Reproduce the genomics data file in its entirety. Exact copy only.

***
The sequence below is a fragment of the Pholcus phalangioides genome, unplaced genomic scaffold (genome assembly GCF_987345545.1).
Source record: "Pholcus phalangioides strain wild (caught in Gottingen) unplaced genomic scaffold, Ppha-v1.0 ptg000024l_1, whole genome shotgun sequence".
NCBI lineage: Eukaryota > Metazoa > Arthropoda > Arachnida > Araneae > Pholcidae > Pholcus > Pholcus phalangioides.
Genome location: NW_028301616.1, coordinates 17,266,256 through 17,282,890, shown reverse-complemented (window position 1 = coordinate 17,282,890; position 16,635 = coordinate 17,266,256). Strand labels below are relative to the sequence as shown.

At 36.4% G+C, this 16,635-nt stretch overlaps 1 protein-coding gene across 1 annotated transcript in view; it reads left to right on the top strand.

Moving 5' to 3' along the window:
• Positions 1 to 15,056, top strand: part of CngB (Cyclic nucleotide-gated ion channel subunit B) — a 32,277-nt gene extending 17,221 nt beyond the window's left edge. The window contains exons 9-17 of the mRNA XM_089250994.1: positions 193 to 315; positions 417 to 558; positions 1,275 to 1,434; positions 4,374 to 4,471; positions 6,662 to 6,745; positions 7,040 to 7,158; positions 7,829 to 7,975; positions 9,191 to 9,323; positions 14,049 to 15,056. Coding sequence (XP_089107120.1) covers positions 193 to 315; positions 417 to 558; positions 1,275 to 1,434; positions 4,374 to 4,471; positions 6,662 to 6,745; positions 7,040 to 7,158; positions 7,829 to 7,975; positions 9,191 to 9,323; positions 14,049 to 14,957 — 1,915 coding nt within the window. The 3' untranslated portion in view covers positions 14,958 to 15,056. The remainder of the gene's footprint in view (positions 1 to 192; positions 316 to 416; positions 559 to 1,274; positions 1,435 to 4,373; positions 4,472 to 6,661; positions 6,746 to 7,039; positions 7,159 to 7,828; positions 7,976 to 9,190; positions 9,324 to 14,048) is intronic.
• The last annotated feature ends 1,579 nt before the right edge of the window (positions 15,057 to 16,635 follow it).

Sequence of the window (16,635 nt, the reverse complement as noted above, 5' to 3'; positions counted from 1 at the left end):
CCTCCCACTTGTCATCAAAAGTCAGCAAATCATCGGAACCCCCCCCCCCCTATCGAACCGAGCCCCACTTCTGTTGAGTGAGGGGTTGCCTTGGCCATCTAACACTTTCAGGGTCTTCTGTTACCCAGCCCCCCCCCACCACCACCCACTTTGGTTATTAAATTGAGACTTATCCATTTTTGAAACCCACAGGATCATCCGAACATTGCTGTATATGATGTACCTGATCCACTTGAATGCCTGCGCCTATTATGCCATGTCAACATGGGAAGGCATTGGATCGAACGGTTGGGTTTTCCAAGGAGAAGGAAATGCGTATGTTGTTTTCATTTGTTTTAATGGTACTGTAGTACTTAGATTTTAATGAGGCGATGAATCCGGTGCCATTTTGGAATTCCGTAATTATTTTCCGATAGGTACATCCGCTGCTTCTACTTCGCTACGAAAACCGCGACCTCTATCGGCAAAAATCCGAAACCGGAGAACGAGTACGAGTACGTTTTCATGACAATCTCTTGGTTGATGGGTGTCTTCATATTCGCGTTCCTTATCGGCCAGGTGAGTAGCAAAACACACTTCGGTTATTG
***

The sequence below is a fragment of the Pholcus phalangioides genome, unplaced genomic scaffold (genome assembly GCF_987345545.1).
Source record: "Pholcus phalangioides strain wild (caught in Gottingen) unplaced genomic scaffold, Ppha-v1.0 ptg000024l_1, whole genome shotgun sequence".
NCBI lineage: Eukaryota > Metazoa > Arthropoda > Arachnida > Araneae > Pholcidae > Pholcus > Pholcus phalangioides.
Genome location: NW_028301616.1, coordinates 17,266,256 through 17,282,890, shown reverse-complemented (window position 1 = coordinate 17,282,890; position 16,635 = coordinate 17,266,256). Strand labels below are relative to the sequence as shown.

At 36.4% G+C, this 16,635-nt stretch overlaps 1 protein-coding gene across 1 annotated transcript in view; it reads left to right on the top strand.

Moving 5' to 3' along the window:
• Positions 1 to 15,056, top strand: part of CngB (Cyclic nucleotide-gated ion channel subunit B) — a 32,277-nt gene extending 17,221 nt beyond the window's left edge. The window contains exons 9-17 of the mRNA XM_089250994.1: positions 193 to 315; positions 417 to 558; positions 1,275 to 1,434; positions 4,374 to 4,471; positions 6,662 to 6,745; positions 7,040 to 7,158; positions 7,829 to 7,975; positions 9,191 to 9,323; positions 14,049 to 15,056. Coding sequence (XP_089107120.1) covers positions 193 to 315; positions 417 to 558; positions 1,275 to 1,434; positions 4,374 to 4,471; positions 6,662 to 6,745; positions 7,040 to 7,158; positions 7,829 to 7,975; positions 9,191 to 9,323; positions 14,049 to 14,957 — 1,915 coding nt within the window. The 3' untranslated portion in view covers positions 14,958 to 15,056. The remainder of the gene's footprint in view (positions 1 to 192; positions 316 to 416; positions 559 to 1,274; positions 1,435 to 4,373; positions 4,472 to 6,661; positions 6,746 to 7,039; positions 7,159 to 7,828; positions 7,976 to 9,190; positions 9,324 to 14,048) is intronic.
• The last annotated feature ends 1,579 nt before the right edge of the window (positions 15,057 to 16,635 follow it).

Sequence of the window (16,635 nt, the reverse complement as noted above, 5' to 3'; positions counted from 1 at the left end):
CCTCCCACTTGTCATCAAAAGTCAGCAAATCATCGGAACCCCCCCCCCCCTATCGAACCGAGCCCCACTTCTGTTGAGTGAGGGGTTGCCTTGGCCATCTAACACTTTCAGGGTCTTCTGTTACCCAGCCCCCCCCCACCACCACCCACTTTGGTTATTAAATTGAGACTTATCCATTTTTGAAACCCACAGGATCATCCGAACATTGCTGTATATGATGTACCTGATCCACTTGAATGCCTGCGCCTATTATGCCATGTCAACATGGGAAGGCATTGGATCGAACGGTTGGGTTTTCCAAGGAGAAGGAAATGCGTATGTTGTTTTCATTTGTTTTAATGGTACTGTAGTACTTAGATTTTAATGAGGCGATGAATCCGGTGCCATTTTGGAATTCCGTAATTATTTTCCGATAGGTACATCCGCTGCTTCTACTTCGCTACGAAAACCGCGACCTCTATCGGCAAAAATCCGAAACCGGAGAACGAGTACGAGTACGTTTTCATGACAATCTCTTGGTTGATGGGTGTCTTCATATTCGCGTTCCTTATCGGCCAGGTGAGTAGCAAAACACACTTCGGTTATTG